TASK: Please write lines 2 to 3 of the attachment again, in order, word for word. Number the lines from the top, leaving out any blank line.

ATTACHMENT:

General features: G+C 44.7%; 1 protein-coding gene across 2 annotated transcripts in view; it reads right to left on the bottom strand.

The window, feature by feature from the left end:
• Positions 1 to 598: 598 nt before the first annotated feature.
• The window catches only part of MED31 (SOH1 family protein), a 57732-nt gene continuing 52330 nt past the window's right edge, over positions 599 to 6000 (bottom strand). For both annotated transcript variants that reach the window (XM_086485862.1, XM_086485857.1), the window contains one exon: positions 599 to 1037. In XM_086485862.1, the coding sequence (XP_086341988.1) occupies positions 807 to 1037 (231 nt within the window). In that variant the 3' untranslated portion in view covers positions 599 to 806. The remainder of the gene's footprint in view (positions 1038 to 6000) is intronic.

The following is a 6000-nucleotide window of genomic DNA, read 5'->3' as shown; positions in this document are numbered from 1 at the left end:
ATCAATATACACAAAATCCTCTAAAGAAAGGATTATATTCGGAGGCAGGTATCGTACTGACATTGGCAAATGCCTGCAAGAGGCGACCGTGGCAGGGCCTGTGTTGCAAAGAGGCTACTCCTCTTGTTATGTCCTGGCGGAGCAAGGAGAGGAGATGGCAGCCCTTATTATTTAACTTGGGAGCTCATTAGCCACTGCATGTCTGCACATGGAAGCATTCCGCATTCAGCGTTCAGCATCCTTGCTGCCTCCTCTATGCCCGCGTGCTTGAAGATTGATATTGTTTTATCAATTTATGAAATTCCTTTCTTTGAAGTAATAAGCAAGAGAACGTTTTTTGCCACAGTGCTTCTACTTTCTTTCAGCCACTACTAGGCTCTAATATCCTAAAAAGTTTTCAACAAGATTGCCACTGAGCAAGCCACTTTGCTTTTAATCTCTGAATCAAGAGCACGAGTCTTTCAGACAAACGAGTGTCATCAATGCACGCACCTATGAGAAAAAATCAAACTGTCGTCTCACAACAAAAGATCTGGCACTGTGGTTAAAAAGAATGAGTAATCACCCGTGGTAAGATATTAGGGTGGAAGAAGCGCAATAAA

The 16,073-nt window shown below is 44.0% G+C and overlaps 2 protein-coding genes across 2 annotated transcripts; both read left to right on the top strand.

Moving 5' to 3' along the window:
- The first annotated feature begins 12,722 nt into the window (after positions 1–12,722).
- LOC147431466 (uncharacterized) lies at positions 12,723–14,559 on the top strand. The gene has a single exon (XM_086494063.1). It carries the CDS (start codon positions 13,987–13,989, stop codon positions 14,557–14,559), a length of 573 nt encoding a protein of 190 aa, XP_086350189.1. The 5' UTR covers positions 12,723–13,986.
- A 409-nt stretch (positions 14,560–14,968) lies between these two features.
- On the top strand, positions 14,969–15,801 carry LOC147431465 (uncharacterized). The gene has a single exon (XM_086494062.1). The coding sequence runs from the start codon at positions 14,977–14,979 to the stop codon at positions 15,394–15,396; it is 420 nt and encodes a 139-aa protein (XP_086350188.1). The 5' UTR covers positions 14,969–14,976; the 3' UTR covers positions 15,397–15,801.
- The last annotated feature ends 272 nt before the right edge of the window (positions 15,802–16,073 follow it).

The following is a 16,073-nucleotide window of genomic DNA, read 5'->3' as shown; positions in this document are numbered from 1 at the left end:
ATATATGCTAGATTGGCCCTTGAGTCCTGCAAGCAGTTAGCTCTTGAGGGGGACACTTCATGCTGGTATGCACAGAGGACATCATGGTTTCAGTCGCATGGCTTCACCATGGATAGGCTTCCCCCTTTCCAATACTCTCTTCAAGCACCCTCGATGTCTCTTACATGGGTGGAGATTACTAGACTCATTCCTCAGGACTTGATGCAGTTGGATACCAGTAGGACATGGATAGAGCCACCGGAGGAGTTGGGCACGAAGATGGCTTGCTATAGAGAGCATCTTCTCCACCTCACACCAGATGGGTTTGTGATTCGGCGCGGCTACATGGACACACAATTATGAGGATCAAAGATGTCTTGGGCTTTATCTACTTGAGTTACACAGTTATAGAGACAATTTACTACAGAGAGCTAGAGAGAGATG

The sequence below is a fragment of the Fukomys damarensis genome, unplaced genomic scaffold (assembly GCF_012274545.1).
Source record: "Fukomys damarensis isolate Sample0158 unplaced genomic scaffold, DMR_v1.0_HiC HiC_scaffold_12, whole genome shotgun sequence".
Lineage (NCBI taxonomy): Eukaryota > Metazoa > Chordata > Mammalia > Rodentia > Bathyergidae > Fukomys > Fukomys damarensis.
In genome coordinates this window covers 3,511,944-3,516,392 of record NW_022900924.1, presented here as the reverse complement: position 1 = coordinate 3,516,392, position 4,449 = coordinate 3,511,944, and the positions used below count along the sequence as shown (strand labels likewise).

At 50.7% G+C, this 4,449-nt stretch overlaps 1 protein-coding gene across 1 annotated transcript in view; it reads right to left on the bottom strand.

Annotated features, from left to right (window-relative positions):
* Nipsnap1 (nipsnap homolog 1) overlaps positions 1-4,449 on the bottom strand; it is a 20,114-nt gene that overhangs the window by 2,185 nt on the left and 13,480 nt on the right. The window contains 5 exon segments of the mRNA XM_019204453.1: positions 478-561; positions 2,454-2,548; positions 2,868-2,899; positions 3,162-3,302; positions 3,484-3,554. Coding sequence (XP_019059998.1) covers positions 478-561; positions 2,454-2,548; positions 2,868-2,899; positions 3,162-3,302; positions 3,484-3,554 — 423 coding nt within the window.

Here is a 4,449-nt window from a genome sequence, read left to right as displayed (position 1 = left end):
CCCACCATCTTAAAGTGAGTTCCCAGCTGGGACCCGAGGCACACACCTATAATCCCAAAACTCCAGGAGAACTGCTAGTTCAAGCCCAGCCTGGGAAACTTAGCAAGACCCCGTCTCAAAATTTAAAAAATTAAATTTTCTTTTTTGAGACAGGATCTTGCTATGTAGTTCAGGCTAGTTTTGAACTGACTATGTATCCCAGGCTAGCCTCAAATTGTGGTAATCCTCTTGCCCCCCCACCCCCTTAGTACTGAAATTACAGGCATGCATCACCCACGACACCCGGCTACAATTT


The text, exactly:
The window, feature by feature from the left end:
• Positions 1 to 598: 598 nt before the first annotated feature.